by Ron Bell, Director of Congregational Development and SBC21 for Peninsula-Delaware Conference (and Path 1 Associate)
A couple of months ago I bought my very first guitar. I’ve got this image in my head of being at an Israel Houston or Hillsong concert and being called out of the crowd to come on stage and lead worship. When I first started playing I sucked. I didn’t know any chords, the tips of my fingers hurt from griping the strings, nothing sounded clear because I was touching more strings than needed, and the whole thing felt silly and uncomfortable.
I’d watch DVDs and YouTube videos of my favorite worship leaders and they all seemed so smooth, so poised, and so relaxed. That was completely different from what I was expressing and experiencing. What frustrated me the most was that I wanted to sing and worship God and I wanted to express my love and gratitude in praise and worship, but couldn’t play the chords.
There are many who sit either in the folded metal chairs in our multi-purpose spaces or in the pristine padded pews of our sanctuary who suffer from this same kind of experience. They want to worship, want to engage, want to express, and want to connect but don’t have the resources or understanding of how to do it.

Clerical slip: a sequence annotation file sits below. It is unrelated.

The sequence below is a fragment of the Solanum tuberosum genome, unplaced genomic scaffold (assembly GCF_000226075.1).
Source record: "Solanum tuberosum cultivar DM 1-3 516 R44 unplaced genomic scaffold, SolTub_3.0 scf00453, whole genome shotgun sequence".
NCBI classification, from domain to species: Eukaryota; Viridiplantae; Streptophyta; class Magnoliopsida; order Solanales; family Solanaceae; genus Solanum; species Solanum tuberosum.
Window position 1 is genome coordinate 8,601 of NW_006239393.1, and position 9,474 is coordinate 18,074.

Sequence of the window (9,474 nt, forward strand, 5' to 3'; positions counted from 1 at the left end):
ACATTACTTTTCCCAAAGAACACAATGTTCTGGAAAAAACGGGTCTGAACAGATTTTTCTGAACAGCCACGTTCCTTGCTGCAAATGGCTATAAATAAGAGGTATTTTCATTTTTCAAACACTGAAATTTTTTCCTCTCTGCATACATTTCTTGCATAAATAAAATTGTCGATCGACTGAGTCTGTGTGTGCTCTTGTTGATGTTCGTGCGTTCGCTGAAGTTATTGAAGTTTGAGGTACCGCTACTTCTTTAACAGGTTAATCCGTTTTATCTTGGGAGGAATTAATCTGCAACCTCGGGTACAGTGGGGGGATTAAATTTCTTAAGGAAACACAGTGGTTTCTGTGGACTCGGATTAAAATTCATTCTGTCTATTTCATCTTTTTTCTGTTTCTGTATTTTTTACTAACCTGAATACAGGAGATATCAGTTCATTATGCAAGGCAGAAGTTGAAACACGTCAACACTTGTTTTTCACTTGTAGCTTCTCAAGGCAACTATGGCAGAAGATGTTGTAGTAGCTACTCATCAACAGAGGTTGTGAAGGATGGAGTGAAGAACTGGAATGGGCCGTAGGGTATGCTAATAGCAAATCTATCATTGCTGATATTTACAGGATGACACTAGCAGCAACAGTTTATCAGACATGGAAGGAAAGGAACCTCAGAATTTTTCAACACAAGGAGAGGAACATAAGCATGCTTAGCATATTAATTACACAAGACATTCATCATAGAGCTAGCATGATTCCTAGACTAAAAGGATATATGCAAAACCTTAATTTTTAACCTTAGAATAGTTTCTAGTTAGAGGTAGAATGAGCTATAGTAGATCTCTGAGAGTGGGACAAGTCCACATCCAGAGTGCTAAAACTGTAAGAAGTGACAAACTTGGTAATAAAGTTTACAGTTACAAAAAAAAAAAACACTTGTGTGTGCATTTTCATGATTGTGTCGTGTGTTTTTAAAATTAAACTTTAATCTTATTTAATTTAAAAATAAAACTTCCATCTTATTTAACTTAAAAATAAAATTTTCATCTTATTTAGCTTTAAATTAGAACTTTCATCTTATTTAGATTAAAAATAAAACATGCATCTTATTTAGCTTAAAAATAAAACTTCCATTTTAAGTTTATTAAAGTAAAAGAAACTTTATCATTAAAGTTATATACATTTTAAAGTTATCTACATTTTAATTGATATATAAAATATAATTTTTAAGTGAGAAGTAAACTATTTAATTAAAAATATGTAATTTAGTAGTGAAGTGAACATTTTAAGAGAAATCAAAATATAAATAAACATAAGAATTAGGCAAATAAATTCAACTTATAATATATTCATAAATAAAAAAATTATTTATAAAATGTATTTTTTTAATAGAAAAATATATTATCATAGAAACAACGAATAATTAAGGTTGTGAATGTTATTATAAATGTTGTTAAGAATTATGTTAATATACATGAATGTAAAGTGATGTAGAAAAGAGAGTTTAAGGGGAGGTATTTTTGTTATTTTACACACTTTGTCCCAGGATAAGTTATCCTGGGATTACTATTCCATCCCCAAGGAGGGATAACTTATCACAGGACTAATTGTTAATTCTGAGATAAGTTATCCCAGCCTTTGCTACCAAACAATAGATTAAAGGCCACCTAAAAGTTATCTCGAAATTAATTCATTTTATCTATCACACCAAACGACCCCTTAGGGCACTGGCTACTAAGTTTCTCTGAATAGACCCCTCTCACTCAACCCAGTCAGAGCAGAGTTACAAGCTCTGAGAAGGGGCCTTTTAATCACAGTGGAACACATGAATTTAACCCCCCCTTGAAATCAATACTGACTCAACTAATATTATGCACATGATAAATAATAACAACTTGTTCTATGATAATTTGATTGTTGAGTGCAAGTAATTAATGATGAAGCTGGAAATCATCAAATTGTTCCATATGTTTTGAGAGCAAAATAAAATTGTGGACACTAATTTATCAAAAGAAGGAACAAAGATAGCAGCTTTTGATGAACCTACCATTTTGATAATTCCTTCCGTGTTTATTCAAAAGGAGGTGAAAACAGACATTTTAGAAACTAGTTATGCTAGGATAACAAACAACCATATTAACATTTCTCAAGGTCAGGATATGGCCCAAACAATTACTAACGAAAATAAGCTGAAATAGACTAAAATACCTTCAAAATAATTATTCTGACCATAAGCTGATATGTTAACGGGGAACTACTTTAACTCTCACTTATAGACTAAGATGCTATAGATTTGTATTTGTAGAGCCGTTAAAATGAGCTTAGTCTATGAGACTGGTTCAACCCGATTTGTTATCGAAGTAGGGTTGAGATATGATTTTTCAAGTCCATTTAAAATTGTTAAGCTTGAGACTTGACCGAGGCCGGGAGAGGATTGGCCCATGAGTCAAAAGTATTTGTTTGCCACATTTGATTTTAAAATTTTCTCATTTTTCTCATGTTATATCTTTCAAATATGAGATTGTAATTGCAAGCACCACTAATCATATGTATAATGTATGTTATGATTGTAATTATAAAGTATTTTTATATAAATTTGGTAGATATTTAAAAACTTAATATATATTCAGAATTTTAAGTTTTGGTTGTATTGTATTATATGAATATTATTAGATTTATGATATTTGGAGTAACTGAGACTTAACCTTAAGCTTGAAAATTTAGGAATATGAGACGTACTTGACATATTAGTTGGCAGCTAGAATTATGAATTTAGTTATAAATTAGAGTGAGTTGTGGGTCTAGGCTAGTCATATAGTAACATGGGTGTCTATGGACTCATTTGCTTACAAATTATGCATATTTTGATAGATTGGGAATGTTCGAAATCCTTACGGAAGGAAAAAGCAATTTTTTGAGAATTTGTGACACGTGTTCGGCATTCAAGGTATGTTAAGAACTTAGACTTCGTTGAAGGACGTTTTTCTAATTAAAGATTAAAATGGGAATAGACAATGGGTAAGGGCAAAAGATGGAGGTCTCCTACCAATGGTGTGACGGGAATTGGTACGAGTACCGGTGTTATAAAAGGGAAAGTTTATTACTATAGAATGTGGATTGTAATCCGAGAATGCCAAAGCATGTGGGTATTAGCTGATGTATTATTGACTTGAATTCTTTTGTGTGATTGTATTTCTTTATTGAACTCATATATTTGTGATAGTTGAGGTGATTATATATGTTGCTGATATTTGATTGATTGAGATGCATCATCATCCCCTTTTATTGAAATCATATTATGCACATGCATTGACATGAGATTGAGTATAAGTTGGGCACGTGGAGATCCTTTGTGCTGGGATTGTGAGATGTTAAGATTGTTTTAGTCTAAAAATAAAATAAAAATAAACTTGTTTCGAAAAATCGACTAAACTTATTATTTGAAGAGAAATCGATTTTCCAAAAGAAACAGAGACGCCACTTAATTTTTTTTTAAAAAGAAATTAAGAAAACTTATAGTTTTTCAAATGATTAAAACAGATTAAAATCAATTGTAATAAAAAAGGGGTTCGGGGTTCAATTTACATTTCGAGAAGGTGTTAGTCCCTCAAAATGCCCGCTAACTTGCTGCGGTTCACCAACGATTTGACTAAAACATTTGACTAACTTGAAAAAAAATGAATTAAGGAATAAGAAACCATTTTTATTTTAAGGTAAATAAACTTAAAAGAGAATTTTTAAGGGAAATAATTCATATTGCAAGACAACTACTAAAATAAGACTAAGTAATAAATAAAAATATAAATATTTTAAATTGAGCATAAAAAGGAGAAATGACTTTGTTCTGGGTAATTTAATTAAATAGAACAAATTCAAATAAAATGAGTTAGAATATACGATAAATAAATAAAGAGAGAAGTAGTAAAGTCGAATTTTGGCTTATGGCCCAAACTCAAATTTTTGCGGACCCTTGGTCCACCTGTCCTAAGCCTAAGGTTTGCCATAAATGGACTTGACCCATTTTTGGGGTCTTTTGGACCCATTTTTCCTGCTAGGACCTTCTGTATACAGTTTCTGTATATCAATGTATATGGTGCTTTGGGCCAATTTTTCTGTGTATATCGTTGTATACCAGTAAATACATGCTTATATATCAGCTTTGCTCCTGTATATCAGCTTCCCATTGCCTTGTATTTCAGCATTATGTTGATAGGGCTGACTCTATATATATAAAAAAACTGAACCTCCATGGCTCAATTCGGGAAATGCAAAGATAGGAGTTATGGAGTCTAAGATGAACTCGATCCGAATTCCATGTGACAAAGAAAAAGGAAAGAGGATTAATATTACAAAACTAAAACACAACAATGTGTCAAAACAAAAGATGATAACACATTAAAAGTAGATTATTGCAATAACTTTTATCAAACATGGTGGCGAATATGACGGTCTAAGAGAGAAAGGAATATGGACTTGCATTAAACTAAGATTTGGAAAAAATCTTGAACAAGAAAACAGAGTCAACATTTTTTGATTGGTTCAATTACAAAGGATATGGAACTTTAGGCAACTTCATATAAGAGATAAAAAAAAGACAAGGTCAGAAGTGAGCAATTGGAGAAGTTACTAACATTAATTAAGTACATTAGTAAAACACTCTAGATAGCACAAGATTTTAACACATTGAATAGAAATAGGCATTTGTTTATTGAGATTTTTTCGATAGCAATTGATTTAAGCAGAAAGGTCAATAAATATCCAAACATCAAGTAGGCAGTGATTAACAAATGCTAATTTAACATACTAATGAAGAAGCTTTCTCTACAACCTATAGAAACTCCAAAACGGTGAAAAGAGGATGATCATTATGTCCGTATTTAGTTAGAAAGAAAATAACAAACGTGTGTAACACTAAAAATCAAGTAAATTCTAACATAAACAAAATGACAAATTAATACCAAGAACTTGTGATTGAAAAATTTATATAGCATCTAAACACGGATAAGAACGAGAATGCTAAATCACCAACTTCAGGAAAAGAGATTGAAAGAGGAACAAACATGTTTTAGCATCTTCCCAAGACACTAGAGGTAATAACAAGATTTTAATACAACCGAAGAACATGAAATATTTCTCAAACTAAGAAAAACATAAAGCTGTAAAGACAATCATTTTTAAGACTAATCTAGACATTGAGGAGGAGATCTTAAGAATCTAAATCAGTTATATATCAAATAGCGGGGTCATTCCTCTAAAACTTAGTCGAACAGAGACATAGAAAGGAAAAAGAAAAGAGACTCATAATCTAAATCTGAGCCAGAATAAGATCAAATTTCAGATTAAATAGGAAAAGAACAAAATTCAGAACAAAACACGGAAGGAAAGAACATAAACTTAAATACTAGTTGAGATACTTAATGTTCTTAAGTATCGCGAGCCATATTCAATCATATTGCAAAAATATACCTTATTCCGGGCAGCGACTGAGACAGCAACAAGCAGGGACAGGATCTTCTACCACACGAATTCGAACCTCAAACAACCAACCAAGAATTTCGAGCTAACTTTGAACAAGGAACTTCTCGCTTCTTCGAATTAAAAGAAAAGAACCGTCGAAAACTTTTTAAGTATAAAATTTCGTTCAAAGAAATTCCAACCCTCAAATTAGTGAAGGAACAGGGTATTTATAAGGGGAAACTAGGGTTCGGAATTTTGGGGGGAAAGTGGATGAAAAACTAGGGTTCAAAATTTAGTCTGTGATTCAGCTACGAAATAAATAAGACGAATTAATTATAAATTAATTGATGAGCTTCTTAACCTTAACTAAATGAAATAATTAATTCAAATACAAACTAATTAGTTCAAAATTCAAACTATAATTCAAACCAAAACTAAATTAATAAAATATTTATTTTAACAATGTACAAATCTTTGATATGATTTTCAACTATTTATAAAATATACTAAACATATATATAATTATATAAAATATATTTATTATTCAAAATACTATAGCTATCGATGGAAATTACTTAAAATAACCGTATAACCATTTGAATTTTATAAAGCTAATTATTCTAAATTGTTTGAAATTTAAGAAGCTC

Often times as mature Christians we take certain skills and levels of understanding for granted, things like participating in communion, understanding baptism or the trinity, finding books in a bible, owning a bible, or singing/reading a hymn. All of those things and more are specialized skills and understandings that come from maturity gained from time spent engaged in church. Many of the people we minister to have not achieved that same level. They are still searching, still reaching, and still seeking God. Let’s not misinterpret their lack of commitment; affect, or disposition to what is going on in the life of our church as uncouth. Instead we should seek to find ways to train, mentor, and connect with them, as we help them find those skills and their voice within the church.
What I’ve learned over the last two months with my own guitar playing is that I’m not Israel Houston or Michael Smith, even when I finally mastered the chord progressions for some of their songs. I still sound like Ronald singing and playing a guitar and the exciting part is that that’s ok. Our goal as ministers of the gospel ought to be to mentor and disciple others to the point to where out of their own expression and experiences, out of their own gifts and talents, and out of their own nuances and personality they are able to freely and with full confidence express the same gospel. Now that’s maturity!
How is your church guiding and training its congregants to become part of the uniting ministry of the church while helping them find their own voice and talents within it?